Dr. Trick demonstrated a transgenic wheat approach: adding a gene for a temperature-tolerant version of a particular enzyme from a different plant species relieved much of wheat's high-temperature-induced yield loss. TechAccel then worked with Dr. Trick to develop a gene-editing strategy to convert the endogenous temperature-sensitive wheat enzyme to a heat-tolerant version.

Work performed at K-State identified natural wheat variants of the enzyme with different levels of heat stability. The second project phase in the laboratory of Professor Justin Siegel at the University of California, Davis, used this information coupled with enzyme engineering, to discover a better heat-stable version of the wheat enzyme. Gene editing converts the endogenous wheat enzymes to the improved design. After large-scale field trials, one of more global strategic companies will be the likely customer for the developed technology.

PLANT AGRICULTURE INVESTMENT AREAS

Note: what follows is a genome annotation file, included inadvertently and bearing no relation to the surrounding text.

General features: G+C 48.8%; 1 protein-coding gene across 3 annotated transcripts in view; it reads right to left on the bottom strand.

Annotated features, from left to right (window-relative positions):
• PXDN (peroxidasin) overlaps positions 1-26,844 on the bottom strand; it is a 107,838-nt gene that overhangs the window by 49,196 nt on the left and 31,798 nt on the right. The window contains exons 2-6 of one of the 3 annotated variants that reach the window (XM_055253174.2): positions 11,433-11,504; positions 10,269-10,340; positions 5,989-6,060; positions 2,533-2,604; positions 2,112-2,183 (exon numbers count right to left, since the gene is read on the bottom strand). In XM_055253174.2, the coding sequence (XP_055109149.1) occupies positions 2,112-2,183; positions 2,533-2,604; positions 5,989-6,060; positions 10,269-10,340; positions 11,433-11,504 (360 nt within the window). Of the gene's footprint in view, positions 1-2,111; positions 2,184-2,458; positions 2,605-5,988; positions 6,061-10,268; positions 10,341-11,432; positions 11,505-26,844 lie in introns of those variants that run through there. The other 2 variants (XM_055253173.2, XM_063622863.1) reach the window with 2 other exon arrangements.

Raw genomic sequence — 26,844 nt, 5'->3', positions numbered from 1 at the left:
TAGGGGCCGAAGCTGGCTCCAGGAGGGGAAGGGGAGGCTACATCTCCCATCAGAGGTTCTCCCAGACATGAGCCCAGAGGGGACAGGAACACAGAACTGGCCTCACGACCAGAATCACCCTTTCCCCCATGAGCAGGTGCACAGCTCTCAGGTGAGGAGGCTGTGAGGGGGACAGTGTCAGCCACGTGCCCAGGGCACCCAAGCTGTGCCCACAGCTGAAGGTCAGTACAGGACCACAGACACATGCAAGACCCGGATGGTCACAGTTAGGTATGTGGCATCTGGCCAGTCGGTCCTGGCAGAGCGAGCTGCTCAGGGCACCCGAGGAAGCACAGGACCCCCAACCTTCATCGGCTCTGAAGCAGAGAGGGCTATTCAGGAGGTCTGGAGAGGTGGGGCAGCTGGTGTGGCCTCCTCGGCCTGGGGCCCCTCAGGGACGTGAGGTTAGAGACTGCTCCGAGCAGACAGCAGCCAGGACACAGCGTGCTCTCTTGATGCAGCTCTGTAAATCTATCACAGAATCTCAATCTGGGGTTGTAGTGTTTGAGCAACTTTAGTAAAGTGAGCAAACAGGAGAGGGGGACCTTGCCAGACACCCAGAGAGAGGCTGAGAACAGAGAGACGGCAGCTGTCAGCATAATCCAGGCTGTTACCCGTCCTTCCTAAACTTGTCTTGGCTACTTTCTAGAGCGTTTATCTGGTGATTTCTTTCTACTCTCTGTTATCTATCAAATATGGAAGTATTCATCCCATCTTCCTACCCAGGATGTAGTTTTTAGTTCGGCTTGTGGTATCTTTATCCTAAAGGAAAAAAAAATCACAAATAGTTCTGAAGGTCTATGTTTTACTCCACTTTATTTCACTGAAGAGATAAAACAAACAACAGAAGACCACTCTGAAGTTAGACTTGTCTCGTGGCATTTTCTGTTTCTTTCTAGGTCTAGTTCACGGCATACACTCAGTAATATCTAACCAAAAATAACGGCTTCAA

CROP IMPROVEMENT & ASSOCIATED TECHNOLOGIES

  • High-value niche crops including fruits, vegetables, tree-crops, and minor row crops. We are also interested in the major row crops including canola, corn, soy, wheat, etc.
  • Novel non-GM breeding and trait technologies -- Epicrop Technologies is an example of such a technology that we have invested in.
  • Plant gene-editing targets and strategies to improve agronomic qualities (yield, disease or stress resistance) or other consumer-oriented traits (improved nutrition, flavor or other). Traits that only have model plant (such as Arabidopsis) data supporting them are less likely to interest us.
  • We are generally NOT interested in genetically modified (GM) traits. But if you have a GM plant as a proof of concept, and have a strategy to recapitulate that trait via gene editing to produce a non-GM variety, we may be interested.

PLANT PRODUCTION TECHNOLOGIES